But he certainly wasn’t allergic to all-ages comics or adventure comics or superhero comics. He was very, very supportive of the few things that I was able to find that he hadn’t. He did such a good job that there wasn’t much that I could find that eluded him. And so what we had, just in our natural inclinations — we had range from the start. And I had said, in my very first email to him — I said I wanted to find [a broad range]. … To some extent, he even went beyond that spectrum. Like Erin Curry (“Ambient Air, Part II”). Where even Michael DeForge (“Canadian Royalty”) felt a little more centrist. And that’s terrific. I feel as if I was able to push the envelope a little, in large part, because Bill was there with such a keen eye for such a long time.

MC: I would love, by the way, to see David Lasky illustrate Bill *as* Alan Lomax.

SM:  [laughs] That would be just the perfect look for that.

[Note: Lasky is included in “Best American Comics 2014" with an excerpt from “The Carter Family: Don’t Forget This Song," written by Frank M. Young.]

MC: Is this the first time you’ve been asked to do [the book], or have you ever been asked and you’ve said: “Eh, no, too much going on”?

SM: This would have been, I think, the third or fourth year. Matt and Jessica had first approached me. I think I put them off twice. That was because I was working on the graphic novel (“The Sculptor,” due out early next year). And of course I foolishly thought that the graphic novel would be completely done. This last spring was quite probably the busiest time of my life. The two books and teaching and traveling. … It was an insane time.

MC: What you touched on before addresses the sheer volume [of comics] to be read. How did you approach this — beyond Bill, did you ask friends for recommendations?

SM: Yes. I felt that I had been disconnected for years, so one of the things I wanted to do was walk the [Comic-Con] floor in San Diego and other shows and just randomly talk to people. And see what were some of the things that popped out to them. I never had the particular notion that I must not be contaminated by other sources. I’m more than happy to take the temperature of the room. And usually the way I look at it, if something is getting more than a couple I know excited, and I don’t yet get it, or haven’t yet [seen it], then I owe it to myself to give it a look, or even a second look. To see if there’s something there that I don’t particularly get.

I think as we age, it’s very easy for us to settle into a particular set of aesthetic criteria that allow us to just shrug off anything genuinely new. Like with music. In college, your roommate is blasting it; they’re playing it in the coffee shops and what not. You can’t get away from that stuff. But then you get control over your own musical environment. And the truth is that with any song or comic that you’re going to learn to love — it takes a few listens or views to power up. On the first viewing, on the first listen, you don’t necessarily get the breadth of what’s going on there. You’ve got to come back and come back. So I try to be diligent. and dive back in again.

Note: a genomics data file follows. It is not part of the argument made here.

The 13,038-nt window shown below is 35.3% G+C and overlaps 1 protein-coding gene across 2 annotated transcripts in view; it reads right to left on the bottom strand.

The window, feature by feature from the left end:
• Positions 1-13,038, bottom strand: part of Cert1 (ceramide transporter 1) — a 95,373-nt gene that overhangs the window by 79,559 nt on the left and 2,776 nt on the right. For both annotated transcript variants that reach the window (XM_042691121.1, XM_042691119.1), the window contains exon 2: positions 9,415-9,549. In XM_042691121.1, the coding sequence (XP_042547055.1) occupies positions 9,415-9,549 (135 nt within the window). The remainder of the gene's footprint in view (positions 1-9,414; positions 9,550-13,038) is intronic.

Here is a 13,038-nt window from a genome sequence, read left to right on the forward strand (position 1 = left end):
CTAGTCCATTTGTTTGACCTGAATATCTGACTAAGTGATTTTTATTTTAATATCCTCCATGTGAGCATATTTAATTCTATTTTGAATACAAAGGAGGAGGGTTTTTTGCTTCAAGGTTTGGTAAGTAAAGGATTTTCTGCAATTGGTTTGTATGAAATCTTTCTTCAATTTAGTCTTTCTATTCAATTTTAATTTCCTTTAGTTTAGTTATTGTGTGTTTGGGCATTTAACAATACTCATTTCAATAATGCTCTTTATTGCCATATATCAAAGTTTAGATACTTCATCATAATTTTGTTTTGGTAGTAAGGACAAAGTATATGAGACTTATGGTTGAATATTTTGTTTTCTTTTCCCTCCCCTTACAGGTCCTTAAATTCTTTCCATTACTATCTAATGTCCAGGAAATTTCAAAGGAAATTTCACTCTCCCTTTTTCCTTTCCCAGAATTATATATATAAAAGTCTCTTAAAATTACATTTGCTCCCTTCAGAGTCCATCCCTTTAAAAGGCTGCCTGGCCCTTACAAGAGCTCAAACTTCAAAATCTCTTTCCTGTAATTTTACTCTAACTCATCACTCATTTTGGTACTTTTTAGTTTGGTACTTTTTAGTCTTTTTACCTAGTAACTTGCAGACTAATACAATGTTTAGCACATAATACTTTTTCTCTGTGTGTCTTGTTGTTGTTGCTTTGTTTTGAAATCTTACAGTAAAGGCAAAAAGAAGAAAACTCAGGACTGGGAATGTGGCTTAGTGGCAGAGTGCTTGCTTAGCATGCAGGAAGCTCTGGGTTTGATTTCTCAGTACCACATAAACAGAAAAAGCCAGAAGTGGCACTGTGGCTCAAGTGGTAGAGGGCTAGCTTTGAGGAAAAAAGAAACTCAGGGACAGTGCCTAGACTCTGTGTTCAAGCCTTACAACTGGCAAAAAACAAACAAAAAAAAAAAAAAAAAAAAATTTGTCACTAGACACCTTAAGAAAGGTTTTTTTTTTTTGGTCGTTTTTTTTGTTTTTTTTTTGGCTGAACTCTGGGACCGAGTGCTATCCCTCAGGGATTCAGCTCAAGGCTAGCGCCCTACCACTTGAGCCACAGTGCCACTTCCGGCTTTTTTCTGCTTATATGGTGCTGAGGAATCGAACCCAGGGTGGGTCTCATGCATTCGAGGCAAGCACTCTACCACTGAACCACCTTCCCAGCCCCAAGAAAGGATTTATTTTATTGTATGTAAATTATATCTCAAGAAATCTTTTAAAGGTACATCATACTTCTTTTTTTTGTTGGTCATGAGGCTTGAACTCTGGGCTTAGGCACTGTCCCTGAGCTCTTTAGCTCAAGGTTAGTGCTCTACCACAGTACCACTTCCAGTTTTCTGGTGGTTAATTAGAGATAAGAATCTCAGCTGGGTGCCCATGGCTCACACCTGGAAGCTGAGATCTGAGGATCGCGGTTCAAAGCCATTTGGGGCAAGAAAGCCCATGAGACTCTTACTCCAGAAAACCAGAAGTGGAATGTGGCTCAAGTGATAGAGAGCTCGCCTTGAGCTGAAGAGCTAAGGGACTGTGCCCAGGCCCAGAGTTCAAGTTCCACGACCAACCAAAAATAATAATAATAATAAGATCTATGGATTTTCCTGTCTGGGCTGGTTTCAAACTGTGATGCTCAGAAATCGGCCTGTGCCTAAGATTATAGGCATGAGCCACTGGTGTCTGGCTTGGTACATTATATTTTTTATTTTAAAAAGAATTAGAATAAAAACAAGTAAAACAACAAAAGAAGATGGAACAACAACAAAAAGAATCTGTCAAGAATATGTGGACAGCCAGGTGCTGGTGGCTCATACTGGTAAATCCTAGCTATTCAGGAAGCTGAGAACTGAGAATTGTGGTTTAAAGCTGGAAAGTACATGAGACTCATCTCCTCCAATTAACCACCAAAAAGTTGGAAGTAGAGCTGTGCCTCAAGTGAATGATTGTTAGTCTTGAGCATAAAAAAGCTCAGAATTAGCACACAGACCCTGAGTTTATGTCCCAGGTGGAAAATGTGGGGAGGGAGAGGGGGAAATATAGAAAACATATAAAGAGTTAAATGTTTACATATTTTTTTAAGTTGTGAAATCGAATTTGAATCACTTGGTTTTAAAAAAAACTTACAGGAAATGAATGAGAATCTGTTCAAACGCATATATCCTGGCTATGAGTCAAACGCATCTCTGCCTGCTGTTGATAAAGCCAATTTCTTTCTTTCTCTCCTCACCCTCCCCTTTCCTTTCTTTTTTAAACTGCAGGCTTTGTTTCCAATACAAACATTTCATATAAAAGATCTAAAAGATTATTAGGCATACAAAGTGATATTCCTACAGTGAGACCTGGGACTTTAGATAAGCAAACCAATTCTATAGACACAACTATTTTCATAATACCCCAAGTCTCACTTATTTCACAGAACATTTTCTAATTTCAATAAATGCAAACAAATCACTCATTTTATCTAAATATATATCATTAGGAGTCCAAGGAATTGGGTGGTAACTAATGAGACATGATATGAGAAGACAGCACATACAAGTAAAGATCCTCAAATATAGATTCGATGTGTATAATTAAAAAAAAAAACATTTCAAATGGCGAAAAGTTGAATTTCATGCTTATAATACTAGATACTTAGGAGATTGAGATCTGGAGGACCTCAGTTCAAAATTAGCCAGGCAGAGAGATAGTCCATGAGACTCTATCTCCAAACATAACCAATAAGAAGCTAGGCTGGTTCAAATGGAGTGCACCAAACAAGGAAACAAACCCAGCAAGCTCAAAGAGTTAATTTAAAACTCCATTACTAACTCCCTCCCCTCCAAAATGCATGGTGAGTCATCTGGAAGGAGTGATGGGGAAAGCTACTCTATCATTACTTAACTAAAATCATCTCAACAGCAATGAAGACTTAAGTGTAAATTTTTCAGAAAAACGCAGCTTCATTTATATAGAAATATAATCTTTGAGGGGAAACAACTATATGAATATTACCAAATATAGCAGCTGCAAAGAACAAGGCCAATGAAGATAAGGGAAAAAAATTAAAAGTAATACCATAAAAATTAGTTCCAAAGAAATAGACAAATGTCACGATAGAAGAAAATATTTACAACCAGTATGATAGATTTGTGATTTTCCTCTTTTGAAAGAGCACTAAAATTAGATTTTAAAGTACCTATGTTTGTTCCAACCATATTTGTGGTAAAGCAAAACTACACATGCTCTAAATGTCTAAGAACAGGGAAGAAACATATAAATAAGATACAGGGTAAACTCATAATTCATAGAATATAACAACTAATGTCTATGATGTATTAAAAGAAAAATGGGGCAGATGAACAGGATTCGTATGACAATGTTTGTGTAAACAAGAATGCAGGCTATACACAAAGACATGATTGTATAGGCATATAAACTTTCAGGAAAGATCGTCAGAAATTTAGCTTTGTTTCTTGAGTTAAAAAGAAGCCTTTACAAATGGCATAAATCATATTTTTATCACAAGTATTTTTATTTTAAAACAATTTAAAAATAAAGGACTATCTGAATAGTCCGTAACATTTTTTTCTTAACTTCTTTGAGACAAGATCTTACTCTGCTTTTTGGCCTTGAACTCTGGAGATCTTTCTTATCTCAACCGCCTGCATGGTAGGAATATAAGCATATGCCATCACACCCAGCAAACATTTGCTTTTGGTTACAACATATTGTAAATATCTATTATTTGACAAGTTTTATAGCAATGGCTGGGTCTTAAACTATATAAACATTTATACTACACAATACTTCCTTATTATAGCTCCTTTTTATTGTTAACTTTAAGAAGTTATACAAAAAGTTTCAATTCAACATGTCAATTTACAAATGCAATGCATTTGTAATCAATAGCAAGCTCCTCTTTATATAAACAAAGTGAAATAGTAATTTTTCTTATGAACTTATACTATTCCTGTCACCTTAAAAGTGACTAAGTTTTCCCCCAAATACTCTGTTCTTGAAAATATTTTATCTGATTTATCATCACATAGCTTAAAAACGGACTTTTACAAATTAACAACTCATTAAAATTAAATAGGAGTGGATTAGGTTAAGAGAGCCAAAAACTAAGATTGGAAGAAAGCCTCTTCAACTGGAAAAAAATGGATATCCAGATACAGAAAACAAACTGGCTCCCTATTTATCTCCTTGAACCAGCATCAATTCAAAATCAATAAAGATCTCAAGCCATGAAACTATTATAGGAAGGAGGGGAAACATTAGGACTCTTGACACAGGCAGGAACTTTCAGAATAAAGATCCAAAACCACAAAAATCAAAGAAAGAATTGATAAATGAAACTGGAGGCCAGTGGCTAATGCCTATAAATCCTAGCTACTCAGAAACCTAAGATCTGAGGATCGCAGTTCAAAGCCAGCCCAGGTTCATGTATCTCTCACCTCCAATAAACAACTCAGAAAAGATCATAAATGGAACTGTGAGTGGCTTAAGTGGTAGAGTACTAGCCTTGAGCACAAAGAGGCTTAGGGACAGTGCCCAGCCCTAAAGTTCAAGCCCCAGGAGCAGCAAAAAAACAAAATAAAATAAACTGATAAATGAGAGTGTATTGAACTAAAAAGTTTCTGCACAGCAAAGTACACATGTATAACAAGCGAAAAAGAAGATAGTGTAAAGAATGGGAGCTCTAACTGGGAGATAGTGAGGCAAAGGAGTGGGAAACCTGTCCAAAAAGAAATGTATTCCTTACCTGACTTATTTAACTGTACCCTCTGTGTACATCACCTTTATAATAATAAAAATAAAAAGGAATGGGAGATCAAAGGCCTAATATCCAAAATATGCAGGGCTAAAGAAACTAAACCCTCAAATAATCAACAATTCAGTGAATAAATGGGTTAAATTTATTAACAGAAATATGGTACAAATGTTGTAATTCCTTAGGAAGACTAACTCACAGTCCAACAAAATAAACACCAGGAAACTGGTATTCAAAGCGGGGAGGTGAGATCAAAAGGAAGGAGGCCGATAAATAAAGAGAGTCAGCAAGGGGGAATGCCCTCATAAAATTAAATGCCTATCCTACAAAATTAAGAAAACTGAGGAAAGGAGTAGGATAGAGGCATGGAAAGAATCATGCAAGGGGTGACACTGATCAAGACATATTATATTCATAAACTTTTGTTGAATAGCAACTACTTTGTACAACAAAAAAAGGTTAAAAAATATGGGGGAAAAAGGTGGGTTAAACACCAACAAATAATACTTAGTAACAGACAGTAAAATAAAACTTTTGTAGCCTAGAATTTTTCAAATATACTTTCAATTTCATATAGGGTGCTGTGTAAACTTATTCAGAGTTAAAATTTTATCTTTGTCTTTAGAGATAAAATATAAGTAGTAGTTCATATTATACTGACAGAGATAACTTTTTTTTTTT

MC: Compare that to: Remember when you were a kid, and you would [so readily] digest every new comic?

SM: Our ability to process that newness diminishes or changes over time. It’s the only [explanation for] why generation after generation proclaims their children’s music “noise.” Clearly some process is going on. And clearly if you want to combat that yourself, you must do so through conscious effort. If 95 percent of people go down that road, that means the unconscious result — the result of just leaving it alone and doing what comes naturally — essentially hates anything new past a certain age.

MC: It’s true. You have to seek it out or surround yourself with people who say, “Look at THIS!”

SM:  That was something Eisner did [to stay fresh].

MC: So, let me ask you about the cover. It’s such a joyful cover by Jaime. It eases me into my 10-year-old mind…right down to the Band-Aid on the knee. Could you talk about Jaime’s art?

SM: We were delighted when Jaime agreed to do the cover. It’s has such a fresh and instant quality to it. In fact, you have this giant of “alternative comics” — for lack of a better world — of the last 30 years taking a childlike approach to it that connects its history. The only downside [to that] is that with [hit YA creator] Raina Telgemeier doing the end-papers, it doesn’t necessarily [prepare the reader] for Aline Kominsky-Crumb’s [sexually explicit] comic [“High Road to the Schmuck Seat"].

MC: That’s right — you go from [Telgemeier’s] “Drama” to “Senior Sex.”

SM: It is a bit jarring. … [Laughs] Maybe we’ll make the next Banned Books List.

MC: You talk in the intro about the Ode to Futility [in proclaiming to decide all the year’s “best" comics], which such previous guest editors as Neil Gaiman essentially nodded to in their introduction. That does nicely disarm the reader — and “best” is such a loaded word to begin with. Could you talk about the Ode to Futility, and how you take us on this book’s trip as a docent and a guide, and not as the final arbiter?